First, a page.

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Legendary piano and organ sounds for Reason.
Play exquisite sparkling acoustic grand piano, smooth classic Rhodes Electric Piano, swirling Hammond B-3 Organ, oscillating Wurlitzer Organ, and cavernous cathedral pipe organ on your desktop with DSP effects like rotary speaker, wah, chorus, and reverb. This solid, great-sounding sound collection of historically famous keys will soon become your "go to" organ and piano sample library for music demos, TV commercials, film, or when you just want to tickle the keys on your laptop on the plane with your favorite set of headphones. Recorded and programmed for Propellerhead's Reason 3.0 by Greg Giametta.
Sampled Hammond B-3 Organ 10 velocity layers
The influence of the Hammond organ can be felt everywhere. On any given radio station there's a good chance you'll hear the B-3. The Hammond is used in all types of music, including gospel, blues, jazz, funk, and rock. Keith Emerson used to take his B-3 and throw it around the stage, ride it like a horse, set it on fire, and stab it.
Sampled Old Man Grand Piano 10 velocity layers
The concept of fashioning a keyboard to an instrument with strings, which vibrated when struck by hammers, was possibly conceived around the 14th to 15th century. For the next 250 years, the harpsichord was plucked, rather than struck. The clavichord was responsive to pressure of finger touch, its strings struck by miniature tangents. After the 1867 Paris Exposition, it was apparent that European craftsmen would have to emulate the characteristics the American grand pianos exhibited. German producers rose to the challenge. The piano's heyday lasted until 1914. The grand and upright pianos were mature instruments by 1870. The next 50 years saw mostly cosmetic modifications to the grand casework. Square legs replaced round, etc. Now you can enjoy 2 exquisite virtual acoustic pianos on your computer.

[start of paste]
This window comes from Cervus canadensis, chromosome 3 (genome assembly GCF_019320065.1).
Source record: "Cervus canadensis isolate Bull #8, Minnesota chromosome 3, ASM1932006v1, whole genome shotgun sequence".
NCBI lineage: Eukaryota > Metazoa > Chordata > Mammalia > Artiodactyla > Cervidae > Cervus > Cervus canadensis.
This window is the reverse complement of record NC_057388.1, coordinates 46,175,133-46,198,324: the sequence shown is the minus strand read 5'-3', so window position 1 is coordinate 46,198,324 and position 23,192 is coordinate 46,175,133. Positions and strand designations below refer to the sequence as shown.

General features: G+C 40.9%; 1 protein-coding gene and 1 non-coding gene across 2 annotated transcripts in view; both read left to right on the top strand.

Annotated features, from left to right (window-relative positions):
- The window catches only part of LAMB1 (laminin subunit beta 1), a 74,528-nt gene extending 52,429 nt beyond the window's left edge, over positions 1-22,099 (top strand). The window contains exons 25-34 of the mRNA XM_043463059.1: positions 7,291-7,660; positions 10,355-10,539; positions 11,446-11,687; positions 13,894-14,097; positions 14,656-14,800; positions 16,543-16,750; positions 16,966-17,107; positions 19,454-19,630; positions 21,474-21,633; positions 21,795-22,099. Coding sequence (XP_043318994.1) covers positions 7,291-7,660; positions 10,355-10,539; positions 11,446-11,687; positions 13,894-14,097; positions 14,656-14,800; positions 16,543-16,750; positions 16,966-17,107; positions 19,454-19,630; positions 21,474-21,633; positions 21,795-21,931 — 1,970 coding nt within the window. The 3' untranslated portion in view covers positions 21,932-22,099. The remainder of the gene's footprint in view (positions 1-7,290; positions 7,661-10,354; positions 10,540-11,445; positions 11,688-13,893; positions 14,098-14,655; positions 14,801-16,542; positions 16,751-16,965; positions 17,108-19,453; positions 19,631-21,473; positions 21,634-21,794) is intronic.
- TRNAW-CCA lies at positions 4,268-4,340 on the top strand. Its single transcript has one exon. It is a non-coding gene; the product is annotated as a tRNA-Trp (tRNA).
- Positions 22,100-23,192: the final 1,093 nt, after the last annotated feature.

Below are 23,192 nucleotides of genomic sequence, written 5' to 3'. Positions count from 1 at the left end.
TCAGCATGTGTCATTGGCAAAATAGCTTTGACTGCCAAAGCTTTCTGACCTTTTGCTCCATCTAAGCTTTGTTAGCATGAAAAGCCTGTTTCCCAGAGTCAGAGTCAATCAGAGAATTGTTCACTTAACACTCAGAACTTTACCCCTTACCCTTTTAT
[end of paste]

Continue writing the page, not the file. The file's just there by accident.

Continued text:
Sampled Quasimoto Cathedral Pipes (wood) 10 velocity layers
As one of the oldest instruments still in use, the organ has a long and rich history. The organ dates back to classical antiquity. The earliest organs were hydraulic. The inventor most often credited is Ctesibius of Alexandria, an engineer of the 3rd century BC, who created an instrument called the hydraulis. The hydraulis was common in the Roman Empire, where its immensely loud tone was heard during games and circuses in amphitheaters and processions. Characteristics of this instrument have been inferred from mosaics, paintings, literary references and partial remains, but knowledge of details of its construction remain sparse, and almost nothing is known of the actual music it played. The sound is huge and moving.
Sampled Cathedral Pipes (alloy) 10 velocity layers
Pipes may be classified in several ways, each of which results in a different timbre:
by the material they are made of (wood or metal)
by the mechanism of sound production (flue pipes vs. reed pipes, also called labial and lingual)
by the shape of the pipe (cylindrical, conical, or irregular)
by the construction of the ends (open or closed)
Because a pipe produces only one pitch at a time, ideally there is at least one pipe for each controlling key or pedal. (Occasionally some pipes, especially in the bass, to save space or material, are rigged to provide multiple pitches like big recorders: this method was employed especially by a few builders in the early 20th century.) Thus, a keyboard with 61 notes would have 61 pipes per rank.